Travel Thoughts By Kim
Let’s go on an adventure together … to the Mississippi River!
Who hasn’t heard of the Mississippi River? If you’ve ever read Mark Twain’s Tom Sawyer stories, you know it well. In grade school, you probably learned how to spell it by saying “M-i-crooked letter-crooked letter-i-crooked letter-crooked letter-i-hump back-hump back-i”. It passes through ten states: Minnesota, Wisconsin, Iowa, Illinois, Missouri, Kentucky, Tennessee, Arkansas, Mississippi and Louisiana, so if you have visited any of these states, you likely saw it in person. The Mighty Mississippi River is the second longest river in North America and the fourth longest river in the world. It is, indeed, mighty and famous, from stories of the old south and steam boats, and from being a major link for commerce to ship goods across the country.
I’ve seen the Mississippi River up close several times. I was so excited to get to visit the Head Waters on the cross country trip I took with my brother and sister-in-law in their motorhome in 2016. The Mississippi River begins at Lake Itasca, Minn. (The word Itasca means True Head.) The location of the Mississippi Head Waters is the only place anywhere along the Mississippi River where you can actually walk across it – it is the narrowest, shallowest, and slowest flow, allowing easy wading and playing in the waters.
The location of the Head Waters is a beautiful area. There is a wonderful Visitor’s Center with lots of amazing information, and Native American artifacts and several walking trails. There is a spot where they installed steps so you can walk down to the absolute narrowest point of the river and walk across to another set of steps on the other side. Lake Itasca is stunning, and the spot where it flows to feed the start of the Mississippi is a wonderful place to get in and wade and play in the water. And … YES … of course I got in at both the narrowest spot and the actual Head Waters and did walk across the Mississippi. It was so much fun. There were many times on that trip that I declared, “This is the BEST thing, yet!” but this is one that sticks out as one of the coolest things we did. It is an experience I’ll never forget.
We drove along and crossed the Mississippi many times on that trip as we traveled through several states – including when we got to see the Gateway Arch in St. Louis, Mo. But the next major experience we had on the Mississippi was in New Orleans, La. We were visiting family there – my nephew and his family lived in Houma, La. at the time – and we all took a river boat cruise out of the French Quarter in New Orleans. We took the Natchez – one of only two true steam boats still active on the Mississippi River today. The Natchez cruised from the heart of the French Quarter along the crescent of the Mississippi River, which is the deepest point of the river at 200 feet deep – giving us the honor of being able to say we were at the start and end, as well as the shallowest and the deepest points of the Mighty Mississippi, all in one trip! It was so beautiful and gave us a view of New Orleans that can’t be seen from the streets. On this cruise, we saw everything from sandy beaches with people out for a stroll or fishing, to major industry like a Domino sugar refinery and oil refineries, to shipping operations, to the beautiful New Orleans skyline … what a diverse section of the river – just amazing! I thoroughly enjoyed checking this major bucket list item off my list – Take a River Boat Cruise on the Mississippi!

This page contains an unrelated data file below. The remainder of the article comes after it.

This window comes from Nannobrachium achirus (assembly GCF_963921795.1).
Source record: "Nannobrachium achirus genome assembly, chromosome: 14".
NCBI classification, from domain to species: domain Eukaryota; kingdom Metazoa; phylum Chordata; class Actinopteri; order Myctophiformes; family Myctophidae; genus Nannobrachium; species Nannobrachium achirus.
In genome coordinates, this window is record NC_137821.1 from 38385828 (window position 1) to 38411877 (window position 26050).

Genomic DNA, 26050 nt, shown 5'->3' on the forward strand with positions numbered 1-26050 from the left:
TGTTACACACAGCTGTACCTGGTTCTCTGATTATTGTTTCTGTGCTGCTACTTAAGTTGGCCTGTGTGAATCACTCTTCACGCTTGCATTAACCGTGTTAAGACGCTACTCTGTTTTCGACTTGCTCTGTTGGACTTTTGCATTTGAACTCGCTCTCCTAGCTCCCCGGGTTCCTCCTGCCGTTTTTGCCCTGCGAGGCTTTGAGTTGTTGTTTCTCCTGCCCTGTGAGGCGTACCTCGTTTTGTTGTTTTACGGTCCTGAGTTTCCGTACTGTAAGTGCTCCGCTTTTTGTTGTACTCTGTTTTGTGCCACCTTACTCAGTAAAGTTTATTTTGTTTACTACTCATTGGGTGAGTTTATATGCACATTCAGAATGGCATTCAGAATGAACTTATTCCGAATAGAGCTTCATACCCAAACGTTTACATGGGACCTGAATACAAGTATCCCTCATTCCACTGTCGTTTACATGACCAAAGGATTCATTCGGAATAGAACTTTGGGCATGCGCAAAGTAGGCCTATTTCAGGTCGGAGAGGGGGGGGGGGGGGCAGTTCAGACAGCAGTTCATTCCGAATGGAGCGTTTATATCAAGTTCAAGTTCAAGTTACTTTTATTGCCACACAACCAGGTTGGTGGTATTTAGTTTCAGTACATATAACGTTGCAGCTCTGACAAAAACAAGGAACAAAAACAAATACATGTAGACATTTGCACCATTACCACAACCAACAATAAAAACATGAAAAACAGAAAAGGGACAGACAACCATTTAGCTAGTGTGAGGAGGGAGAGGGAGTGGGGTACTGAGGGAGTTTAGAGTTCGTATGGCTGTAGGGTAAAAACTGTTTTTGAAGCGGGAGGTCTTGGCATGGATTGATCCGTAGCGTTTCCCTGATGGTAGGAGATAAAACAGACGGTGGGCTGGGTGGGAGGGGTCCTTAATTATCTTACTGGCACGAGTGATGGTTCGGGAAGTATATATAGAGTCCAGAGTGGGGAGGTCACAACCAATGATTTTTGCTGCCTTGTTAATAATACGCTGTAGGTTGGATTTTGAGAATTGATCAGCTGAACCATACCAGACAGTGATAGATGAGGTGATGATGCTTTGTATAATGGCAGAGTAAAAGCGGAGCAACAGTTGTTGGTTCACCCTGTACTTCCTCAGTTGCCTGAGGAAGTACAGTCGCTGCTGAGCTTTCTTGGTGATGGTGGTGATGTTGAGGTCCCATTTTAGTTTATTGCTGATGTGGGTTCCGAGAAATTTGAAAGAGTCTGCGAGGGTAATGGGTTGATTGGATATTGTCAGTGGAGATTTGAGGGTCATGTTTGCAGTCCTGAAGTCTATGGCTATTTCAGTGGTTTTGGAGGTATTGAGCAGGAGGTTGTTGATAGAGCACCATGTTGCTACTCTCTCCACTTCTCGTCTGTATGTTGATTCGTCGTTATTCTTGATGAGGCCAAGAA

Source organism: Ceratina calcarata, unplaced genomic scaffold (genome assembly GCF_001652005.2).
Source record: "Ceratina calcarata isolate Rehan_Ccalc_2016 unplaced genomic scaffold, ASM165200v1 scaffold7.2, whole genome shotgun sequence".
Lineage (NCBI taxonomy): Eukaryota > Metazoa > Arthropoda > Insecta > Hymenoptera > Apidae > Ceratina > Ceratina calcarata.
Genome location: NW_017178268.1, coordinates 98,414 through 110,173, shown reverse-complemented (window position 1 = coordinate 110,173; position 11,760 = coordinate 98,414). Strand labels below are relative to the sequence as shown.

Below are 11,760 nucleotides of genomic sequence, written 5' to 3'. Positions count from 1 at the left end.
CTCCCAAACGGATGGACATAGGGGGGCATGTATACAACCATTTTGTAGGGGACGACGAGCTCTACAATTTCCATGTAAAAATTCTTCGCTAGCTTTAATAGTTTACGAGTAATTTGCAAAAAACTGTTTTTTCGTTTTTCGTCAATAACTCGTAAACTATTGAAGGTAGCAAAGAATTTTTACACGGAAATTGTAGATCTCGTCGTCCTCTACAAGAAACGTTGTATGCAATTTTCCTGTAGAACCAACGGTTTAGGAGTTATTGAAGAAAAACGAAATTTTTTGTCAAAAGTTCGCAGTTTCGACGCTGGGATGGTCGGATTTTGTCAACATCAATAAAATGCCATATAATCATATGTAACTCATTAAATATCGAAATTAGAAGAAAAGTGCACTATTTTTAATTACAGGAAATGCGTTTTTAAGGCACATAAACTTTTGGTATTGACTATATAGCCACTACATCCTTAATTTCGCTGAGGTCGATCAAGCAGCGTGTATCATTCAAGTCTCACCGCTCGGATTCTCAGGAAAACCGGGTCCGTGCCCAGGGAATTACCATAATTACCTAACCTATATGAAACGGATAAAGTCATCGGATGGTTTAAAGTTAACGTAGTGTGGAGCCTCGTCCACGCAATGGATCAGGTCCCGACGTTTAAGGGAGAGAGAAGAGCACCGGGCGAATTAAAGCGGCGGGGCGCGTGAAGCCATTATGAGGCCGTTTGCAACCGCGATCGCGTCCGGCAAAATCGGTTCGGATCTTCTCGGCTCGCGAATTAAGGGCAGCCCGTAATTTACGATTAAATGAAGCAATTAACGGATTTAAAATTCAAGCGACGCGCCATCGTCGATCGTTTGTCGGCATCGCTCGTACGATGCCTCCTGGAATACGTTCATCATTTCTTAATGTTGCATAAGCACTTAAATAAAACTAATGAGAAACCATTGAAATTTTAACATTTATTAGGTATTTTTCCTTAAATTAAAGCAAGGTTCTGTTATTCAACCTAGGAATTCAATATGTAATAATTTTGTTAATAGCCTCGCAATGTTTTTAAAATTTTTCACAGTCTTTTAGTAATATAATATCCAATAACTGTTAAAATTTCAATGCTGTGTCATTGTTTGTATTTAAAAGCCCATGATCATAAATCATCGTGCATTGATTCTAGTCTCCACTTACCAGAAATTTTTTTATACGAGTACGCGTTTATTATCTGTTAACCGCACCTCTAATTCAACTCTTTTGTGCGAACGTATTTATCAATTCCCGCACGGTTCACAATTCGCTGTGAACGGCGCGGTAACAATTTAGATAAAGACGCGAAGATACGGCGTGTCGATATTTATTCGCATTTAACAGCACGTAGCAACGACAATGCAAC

On my trip to Iowa in 2017, I had another memorable experience with the Mississippi River. I stayed in Dubuque and discovered a wonderful River Walk park along the Mississippi. I spent a lot of time strolling along the river looking at the amazing sculptures by local artists and enjoying the beautiful weather. That River Walk happens to have views of the first railroad bridge built across the Mississippi in 1867-68. Andrew Carnegie supplied the iron for the $800,000 railroad bridge spanning 1,535 feet, which provided an alternative to ferry crossings across the river. The bridge is still in use today – I watched a train cross it! There are also the remains of an old shot tower constructed in 1856 to produce lead shot ammunition. Molten lead was poured into the top of the tower and passed through a series of sieves to form the proper shot size. The shots then fell into a tank of cold water at the bottom of the tower. It was so cool to see and learn about these historic points of interest along the Mississippi River.
If you’d like to see more photos and information about the Mississippi River, visit my blog posts about the two trips mentioned in this article: https://thoughtsbykim.com/2016/10/11/mea-2-the-mighty-mississippi-start-to-finish/ and https://thoughtsbykim.com/2017/10/20/2017-dubuque-iowa/